Freedom of expression is guaranteed by the constitution of each Scandinavian country. Under the absolutist monarchs who ruled prior to the establishment of democracy, however, politically motivated censorship was common, even under such enlightened rulers as Sweden's Gustav III. Censorship returned to Denmark and Norway during World War II, when both countries were occupied by Nazi Germany. Since all of the Scandinavian countries have state churches, however, blasphemy was long considered illegal. For example, the Swedish dramatist August Strindberg had to stand trial on the charge of blasphemy in 1884 because of a remark about communion wine made in a volume of short stories entitled Giftas (1884; tr., with a second volume, as Married, 1913; also as Getting Married, 1972). He was acquitted, as was Gustaf Froding when he was accused of pornography because of erotic language in his poem "En morgondrom" (1896; "A Morning Dream"). Public decency was an issue in Scandinavian literature throughout the periods of realism and naturalism, but with changing social mores sexual explicitness became increasingly tolerated. In the 1950s the Norwegian writer Agnar Mykle was accused of pornography after the publication of his novel Sangen om den røde rubin (1956; tr. The Song ofthe Red Ruby, 1961) but was acquitted by Norway's High Court. Ten years later his colleague Jens Bjørneboe published Uten en trad (1966; tr. Without a Stitch, 1969), which was found by the courts to be pornographic and consequently confiscated. It is no longer considered likely, however, that a Scandinavian literary work will be censored for any reason.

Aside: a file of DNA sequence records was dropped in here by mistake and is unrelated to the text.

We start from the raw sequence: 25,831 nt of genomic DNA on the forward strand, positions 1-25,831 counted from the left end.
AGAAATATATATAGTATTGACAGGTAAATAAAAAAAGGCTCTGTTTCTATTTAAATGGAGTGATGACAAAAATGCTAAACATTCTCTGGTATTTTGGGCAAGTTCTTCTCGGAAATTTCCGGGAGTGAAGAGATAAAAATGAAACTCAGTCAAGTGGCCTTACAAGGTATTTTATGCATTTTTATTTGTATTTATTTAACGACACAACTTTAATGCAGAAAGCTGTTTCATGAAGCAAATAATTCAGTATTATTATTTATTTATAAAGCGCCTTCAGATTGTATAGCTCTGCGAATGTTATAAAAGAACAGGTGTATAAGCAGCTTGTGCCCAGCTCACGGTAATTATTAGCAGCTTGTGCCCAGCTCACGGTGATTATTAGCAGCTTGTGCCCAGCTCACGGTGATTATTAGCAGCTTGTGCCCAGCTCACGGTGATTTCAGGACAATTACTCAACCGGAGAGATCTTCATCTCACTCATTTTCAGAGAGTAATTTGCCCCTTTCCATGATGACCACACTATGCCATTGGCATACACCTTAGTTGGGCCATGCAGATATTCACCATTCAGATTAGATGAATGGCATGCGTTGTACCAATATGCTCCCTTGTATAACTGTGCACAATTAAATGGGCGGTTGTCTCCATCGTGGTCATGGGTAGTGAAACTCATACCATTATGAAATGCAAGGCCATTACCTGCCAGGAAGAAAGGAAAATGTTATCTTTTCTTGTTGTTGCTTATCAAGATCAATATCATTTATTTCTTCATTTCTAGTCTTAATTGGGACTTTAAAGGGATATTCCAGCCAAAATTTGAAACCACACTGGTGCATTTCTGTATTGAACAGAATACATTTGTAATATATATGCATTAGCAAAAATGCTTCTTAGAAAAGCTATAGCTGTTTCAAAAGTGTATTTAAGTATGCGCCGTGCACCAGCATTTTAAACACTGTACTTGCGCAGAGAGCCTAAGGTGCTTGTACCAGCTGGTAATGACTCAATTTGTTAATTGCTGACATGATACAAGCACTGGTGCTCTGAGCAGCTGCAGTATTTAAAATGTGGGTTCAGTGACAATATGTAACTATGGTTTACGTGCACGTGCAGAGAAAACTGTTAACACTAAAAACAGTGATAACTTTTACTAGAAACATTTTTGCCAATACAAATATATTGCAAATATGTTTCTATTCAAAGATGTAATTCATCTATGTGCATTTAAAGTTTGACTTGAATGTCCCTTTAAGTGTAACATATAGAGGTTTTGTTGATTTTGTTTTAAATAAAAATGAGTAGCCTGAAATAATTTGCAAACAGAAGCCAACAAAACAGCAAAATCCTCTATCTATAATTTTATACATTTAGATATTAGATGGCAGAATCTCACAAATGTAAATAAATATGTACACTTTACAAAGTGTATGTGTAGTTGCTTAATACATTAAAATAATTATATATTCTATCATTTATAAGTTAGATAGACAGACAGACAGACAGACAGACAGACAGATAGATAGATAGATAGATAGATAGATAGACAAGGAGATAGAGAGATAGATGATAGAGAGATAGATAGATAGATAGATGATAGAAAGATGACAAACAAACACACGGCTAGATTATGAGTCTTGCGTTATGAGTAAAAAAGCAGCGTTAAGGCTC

Historical Dictionary of Scandinavian Literature and Theater. . 2006.

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